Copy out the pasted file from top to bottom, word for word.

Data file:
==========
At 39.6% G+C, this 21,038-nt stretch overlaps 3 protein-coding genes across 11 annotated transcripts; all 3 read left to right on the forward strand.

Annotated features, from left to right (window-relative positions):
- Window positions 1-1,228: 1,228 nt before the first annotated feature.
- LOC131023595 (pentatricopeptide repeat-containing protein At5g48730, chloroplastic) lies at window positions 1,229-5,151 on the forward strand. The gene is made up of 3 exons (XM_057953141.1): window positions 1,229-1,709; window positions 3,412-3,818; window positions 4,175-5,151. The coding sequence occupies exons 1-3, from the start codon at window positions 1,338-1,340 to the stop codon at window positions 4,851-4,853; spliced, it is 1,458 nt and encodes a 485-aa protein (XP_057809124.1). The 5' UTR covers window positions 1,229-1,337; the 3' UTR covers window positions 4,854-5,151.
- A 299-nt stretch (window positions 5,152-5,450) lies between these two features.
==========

At 39.6% G+C, this 21,038-nt stretch overlaps 3 protein-coding genes across 11 annotated transcripts; all 3 read left to right on the forward strand.

Annotated features, from left to right (window-relative positions):
- Window positions 1-1,228: 1,228 nt before the first annotated feature.
- LOC131023595 (pentatricopeptide repeat-containing protein At5g48730, chloroplastic) lies at window positions 1,229-5,151 on the forward strand. The gene is made up of 3 exons (XM_057953141.1): window positions 1,229-1,709; window positions 3,412-3,818; window positions 4,175-5,151. The coding sequence occupies exons 1-3, from the start codon at window positions 1,338-1,340 to the stop codon at window positions 4,851-4,853; spliced, it is 1,458 nt and encodes a 485-aa protein (XP_057809124.1). The 5' UTR covers window positions 1,229-1,337; the 3' UTR covers window positions 4,854-5,151.
- A 299-nt stretch (window positions 5,152-5,450) lies between these two features.